3 careers tips to ignore

3 career tips to ignore

Just because you hear things over and over doesn't make them right. Here are a few frequently mentioned pieces of career advice you might want to reconsider, Lynn Elsey writes.


1. Follow your passion

According to Calvin Newport, computer science professor at Georgetown University, there are two main faults with this common pronouncement:

1. It assumes you can readily identify a passion to drive your career, and

2. If you really like something, you will really enjoy doing it as a job

Newport, who is also author of the bestseller So Good They Can’t Ignore You, says most people have no idea what they want to do. Additionally, there is no evidence that people doing jobs they really enjoy are doing something they previously identified as a passion.


Another problem not mentioned by Newport is pay. Passion might not the bills. If your area of interest isn’t likely to fund your lifestyle, it might be better to pursue your passion in your spare time.


2. Network your way to a better job

Accomplishments, rather than networking, lead to opportunities, according to Adam Grant, professor at Wharton School (University of Pennsylvania).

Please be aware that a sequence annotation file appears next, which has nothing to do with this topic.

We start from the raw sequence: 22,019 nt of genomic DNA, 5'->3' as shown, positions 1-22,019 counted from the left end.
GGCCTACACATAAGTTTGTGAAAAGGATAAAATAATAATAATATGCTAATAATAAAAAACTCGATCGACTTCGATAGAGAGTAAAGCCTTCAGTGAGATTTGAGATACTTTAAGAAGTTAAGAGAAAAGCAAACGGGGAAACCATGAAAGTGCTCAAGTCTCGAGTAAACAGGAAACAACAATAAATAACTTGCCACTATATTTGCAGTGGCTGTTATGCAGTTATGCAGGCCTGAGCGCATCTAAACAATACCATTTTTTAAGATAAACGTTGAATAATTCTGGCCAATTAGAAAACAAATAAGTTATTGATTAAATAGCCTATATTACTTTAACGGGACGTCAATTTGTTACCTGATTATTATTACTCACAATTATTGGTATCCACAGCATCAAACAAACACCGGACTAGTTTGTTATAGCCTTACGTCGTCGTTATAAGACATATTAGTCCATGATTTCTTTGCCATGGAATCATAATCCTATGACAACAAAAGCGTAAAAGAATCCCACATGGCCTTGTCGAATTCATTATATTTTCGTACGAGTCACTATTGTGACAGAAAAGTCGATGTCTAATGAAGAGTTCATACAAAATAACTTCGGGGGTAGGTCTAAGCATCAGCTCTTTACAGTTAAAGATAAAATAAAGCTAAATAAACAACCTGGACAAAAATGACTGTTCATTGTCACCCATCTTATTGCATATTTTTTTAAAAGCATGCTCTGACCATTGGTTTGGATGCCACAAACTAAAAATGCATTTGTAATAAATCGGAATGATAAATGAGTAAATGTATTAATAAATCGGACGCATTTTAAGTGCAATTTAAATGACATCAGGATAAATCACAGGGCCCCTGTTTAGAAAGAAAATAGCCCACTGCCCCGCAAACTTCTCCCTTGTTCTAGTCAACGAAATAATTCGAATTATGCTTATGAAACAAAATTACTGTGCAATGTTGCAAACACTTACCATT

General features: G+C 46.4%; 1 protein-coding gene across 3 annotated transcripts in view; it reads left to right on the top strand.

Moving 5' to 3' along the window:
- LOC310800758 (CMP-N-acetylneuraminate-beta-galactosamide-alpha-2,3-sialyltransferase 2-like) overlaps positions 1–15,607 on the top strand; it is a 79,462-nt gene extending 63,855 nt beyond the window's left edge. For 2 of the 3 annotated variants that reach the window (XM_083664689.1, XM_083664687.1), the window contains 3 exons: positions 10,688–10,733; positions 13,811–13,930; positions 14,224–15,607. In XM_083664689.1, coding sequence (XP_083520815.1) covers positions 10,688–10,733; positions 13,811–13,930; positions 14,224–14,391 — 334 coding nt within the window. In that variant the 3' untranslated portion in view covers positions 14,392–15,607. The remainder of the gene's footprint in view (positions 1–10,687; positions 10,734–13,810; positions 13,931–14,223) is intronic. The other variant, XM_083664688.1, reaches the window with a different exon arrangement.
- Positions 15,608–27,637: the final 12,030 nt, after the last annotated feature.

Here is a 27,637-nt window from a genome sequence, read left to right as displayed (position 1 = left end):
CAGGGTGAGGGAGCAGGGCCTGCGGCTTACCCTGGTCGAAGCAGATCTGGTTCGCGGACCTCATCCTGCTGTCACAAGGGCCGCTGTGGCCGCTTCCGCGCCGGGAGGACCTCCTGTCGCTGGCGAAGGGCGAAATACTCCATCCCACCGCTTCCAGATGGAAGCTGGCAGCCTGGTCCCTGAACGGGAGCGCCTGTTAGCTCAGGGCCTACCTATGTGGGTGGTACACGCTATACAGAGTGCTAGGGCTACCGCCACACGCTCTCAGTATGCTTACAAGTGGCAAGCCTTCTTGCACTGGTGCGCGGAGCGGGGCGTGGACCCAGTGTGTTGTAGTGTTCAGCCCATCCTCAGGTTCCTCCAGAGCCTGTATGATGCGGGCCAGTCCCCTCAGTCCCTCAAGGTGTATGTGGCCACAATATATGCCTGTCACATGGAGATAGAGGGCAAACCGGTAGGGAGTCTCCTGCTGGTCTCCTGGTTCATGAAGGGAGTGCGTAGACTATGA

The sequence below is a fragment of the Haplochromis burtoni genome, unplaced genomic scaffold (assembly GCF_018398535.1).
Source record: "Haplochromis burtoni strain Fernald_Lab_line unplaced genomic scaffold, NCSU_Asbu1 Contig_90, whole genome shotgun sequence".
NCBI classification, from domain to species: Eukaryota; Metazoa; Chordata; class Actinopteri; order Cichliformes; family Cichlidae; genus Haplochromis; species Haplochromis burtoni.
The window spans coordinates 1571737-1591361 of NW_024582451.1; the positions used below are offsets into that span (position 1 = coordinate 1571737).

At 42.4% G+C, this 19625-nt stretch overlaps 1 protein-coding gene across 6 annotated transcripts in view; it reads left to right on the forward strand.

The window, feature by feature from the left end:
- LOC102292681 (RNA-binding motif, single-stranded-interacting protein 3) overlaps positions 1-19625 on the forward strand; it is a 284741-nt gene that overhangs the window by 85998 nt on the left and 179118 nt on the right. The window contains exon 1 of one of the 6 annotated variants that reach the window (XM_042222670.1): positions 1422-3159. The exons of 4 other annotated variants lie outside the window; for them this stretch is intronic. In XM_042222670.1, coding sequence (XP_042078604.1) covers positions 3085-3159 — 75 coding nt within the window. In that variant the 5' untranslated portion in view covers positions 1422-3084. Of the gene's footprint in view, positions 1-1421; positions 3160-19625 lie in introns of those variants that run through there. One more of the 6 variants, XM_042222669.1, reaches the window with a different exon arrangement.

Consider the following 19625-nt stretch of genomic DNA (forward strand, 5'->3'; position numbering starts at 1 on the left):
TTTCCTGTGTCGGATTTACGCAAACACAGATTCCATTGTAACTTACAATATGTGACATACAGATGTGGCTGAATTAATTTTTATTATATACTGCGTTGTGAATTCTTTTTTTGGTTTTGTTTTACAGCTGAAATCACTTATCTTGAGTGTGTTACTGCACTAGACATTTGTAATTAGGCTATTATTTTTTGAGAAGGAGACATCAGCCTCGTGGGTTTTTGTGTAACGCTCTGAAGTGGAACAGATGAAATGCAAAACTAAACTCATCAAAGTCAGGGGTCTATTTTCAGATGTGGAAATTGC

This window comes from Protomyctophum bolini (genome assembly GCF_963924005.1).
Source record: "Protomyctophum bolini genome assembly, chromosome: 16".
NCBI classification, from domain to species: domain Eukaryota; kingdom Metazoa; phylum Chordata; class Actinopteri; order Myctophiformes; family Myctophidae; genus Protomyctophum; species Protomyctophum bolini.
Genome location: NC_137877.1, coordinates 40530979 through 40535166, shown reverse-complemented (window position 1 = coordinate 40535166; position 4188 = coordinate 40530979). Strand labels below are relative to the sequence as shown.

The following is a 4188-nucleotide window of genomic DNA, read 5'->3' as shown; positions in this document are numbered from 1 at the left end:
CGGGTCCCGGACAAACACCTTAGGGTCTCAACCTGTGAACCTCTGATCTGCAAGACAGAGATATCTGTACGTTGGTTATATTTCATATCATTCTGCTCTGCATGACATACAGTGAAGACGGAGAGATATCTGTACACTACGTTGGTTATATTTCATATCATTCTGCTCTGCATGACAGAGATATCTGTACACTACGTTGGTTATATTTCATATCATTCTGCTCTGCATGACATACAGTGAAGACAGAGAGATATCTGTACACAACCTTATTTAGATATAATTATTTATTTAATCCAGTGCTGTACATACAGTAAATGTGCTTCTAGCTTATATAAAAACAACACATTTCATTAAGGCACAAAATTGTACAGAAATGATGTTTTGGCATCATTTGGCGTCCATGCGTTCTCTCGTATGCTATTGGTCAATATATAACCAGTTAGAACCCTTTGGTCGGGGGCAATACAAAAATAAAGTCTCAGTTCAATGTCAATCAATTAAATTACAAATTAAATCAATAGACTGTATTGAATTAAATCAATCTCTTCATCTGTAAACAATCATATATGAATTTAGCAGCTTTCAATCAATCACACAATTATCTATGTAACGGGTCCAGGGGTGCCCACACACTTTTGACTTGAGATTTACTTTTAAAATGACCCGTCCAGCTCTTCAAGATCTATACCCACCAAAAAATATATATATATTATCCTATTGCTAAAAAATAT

"Evidence shows that tooting your own horn doesn’t help you get a job offer or a board seat, and when employees bend over backward to highlight their skills and accomplishments, they actually get paid less and promoted less," Grant says.

As he noted in the New York Times, “it certainly helps to know the right people. But how hard they go to bat for you, how far they stick their necks out for you, depends on what you have to offer.”

Other experts are more positive about the benefits of networking but only when it involves developing and maintaining genuine relationships, rather than spreading your efforts too widely.

A recent study in Management Science backs this up. Researchers found that the growing use of social media to connect with others resulted in people having more, but weaker, connections. Weaker connections are not only “ineffective in generating positive outcomes”, they can lead to negative results – including an actual reduction in job offers as weak connections increase.

So keep puffing up your online connections with peril.


3. Stay in your job for at least a year

Sticking it out for a year to show you are stable is not always the best advice. There are times when cutting your losses is the best way to move forward.

Carol Leaman, CEO of Axonify, a Canadian corporate software company, acknowledges that changing jobs can be unpleasant and stressful – but staying in an environment where you can’t change situations that make you unhappy or unhealthy is equally bad.

“The trick is gauging your level of dissatisfaction against your own personal hierarchy of needs and deciding when and it to cut the chord. While changing jobs shouldn’t be a snap decision, making it relatively quickly only gets you to the next stage of your career and back to happiness faster,” she wrote in an article for Fortune magazine in 2015.


 7 November 2017